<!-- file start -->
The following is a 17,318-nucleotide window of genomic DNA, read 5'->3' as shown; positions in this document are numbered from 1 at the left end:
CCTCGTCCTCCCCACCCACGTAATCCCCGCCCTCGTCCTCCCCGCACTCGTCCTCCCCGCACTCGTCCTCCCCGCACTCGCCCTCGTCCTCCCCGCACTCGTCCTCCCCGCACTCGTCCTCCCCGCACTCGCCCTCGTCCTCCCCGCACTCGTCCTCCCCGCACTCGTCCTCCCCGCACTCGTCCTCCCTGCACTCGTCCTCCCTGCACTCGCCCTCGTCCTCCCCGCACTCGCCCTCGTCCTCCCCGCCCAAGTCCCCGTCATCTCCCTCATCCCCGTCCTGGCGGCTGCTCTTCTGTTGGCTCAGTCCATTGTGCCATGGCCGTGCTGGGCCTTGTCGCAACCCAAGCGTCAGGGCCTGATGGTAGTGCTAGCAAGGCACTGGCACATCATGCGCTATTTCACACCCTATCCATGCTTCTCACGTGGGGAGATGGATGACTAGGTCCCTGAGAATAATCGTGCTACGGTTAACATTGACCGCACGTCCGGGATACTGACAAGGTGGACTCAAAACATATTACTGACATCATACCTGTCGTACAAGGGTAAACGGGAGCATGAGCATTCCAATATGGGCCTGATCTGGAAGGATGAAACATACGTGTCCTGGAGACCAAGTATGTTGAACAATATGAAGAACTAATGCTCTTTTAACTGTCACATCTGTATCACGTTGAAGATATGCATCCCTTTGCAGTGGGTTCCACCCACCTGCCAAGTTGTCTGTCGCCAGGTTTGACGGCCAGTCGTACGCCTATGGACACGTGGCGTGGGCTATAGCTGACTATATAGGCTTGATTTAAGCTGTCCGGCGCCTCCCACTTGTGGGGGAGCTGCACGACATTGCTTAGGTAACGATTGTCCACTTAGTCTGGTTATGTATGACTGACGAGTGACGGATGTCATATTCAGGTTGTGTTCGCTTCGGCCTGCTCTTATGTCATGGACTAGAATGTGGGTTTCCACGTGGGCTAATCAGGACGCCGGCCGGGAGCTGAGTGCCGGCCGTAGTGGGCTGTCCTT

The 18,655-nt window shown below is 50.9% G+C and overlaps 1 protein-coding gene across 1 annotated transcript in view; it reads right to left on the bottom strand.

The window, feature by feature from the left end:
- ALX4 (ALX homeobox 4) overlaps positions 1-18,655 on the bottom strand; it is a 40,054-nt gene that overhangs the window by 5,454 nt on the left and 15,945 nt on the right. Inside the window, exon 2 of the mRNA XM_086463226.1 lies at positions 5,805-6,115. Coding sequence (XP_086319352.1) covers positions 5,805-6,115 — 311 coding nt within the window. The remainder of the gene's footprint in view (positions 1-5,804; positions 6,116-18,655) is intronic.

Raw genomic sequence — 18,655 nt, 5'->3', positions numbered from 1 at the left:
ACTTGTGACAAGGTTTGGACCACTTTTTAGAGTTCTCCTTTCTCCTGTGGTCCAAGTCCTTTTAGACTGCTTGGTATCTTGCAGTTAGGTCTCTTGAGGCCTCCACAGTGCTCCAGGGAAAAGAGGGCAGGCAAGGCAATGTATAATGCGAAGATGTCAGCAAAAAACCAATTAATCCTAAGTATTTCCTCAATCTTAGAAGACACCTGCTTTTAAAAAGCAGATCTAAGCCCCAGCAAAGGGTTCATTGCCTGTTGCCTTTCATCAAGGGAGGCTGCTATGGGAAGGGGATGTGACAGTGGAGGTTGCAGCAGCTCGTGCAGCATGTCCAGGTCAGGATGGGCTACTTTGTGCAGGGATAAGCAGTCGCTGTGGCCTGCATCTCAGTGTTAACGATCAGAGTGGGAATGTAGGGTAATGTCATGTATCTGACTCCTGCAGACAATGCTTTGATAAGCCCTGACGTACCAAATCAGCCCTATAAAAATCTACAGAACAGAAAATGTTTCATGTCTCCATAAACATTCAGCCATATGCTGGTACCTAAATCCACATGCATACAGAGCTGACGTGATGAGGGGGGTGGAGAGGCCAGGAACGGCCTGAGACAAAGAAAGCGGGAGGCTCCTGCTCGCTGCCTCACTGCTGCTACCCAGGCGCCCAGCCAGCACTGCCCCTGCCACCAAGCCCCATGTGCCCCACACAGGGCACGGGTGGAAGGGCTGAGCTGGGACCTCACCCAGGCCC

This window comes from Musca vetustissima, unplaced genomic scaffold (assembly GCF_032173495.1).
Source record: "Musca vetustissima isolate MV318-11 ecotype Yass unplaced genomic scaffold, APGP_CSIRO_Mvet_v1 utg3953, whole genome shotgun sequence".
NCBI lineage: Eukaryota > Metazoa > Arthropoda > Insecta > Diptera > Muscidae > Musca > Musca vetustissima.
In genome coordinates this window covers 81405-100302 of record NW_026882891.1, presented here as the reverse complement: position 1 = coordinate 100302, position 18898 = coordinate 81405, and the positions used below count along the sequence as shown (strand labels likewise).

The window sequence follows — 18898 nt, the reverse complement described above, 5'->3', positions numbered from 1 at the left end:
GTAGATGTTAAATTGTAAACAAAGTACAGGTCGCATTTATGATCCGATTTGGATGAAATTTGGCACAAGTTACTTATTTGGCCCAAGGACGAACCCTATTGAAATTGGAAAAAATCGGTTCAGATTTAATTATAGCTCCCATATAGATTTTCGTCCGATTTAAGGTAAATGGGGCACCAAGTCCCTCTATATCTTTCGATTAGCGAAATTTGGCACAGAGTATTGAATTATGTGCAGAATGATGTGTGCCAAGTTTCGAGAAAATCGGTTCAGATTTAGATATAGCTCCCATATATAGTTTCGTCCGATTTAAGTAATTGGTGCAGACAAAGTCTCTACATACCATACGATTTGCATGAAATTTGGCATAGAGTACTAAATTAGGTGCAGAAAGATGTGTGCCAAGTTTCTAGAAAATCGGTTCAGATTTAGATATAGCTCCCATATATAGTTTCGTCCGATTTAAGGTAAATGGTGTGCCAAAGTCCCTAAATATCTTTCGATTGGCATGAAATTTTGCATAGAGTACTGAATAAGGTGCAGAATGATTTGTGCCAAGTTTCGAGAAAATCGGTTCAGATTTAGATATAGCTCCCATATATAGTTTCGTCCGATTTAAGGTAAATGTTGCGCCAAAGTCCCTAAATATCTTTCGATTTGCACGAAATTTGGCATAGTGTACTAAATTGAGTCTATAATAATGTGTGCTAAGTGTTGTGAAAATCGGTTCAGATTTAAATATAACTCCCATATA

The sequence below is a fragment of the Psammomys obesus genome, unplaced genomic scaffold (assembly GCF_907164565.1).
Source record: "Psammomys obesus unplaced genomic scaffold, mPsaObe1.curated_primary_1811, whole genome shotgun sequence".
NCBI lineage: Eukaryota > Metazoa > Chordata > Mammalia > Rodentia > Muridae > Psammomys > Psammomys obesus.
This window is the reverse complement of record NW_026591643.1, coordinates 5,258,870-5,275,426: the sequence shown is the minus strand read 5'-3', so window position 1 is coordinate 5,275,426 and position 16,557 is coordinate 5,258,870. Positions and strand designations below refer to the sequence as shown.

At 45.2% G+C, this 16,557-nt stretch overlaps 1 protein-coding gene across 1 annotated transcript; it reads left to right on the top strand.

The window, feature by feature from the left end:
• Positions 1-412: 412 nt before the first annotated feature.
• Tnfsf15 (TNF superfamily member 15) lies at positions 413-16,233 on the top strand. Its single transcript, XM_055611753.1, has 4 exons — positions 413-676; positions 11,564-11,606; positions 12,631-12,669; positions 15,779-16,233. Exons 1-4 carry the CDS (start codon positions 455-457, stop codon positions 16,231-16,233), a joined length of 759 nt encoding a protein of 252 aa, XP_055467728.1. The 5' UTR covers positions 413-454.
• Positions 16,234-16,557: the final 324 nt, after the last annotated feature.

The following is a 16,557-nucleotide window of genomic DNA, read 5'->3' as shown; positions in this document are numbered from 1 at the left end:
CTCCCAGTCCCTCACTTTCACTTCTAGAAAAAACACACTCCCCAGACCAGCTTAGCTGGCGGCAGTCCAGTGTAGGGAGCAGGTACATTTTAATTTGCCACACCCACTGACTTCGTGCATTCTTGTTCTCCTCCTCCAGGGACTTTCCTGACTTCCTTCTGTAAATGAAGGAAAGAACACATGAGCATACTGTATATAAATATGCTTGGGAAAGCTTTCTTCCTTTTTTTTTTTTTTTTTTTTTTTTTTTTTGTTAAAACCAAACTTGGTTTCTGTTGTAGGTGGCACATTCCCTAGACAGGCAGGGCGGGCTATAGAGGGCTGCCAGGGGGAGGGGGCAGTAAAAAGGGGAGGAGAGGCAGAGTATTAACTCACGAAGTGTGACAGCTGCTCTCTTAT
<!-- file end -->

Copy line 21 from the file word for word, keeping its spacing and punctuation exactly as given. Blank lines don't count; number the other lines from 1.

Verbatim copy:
• Tnfsf15 (TNF superfamily member 15) lies at positions 413-16,233 on the top strand. Its single transcript, XM_055611753.1, has 4 exons — positions 413-676; positions 11,564-11,606; positions 12,631-12,669; positions 15,779-16,233. Exons 1-4 carry the CDS (start codon positions 455-457, stop codon positions 16,231-16,233), a joined length of 759 nt encoding a protein of 252 aa, XP_055467728.1. The 5' UTR covers positions 413-454.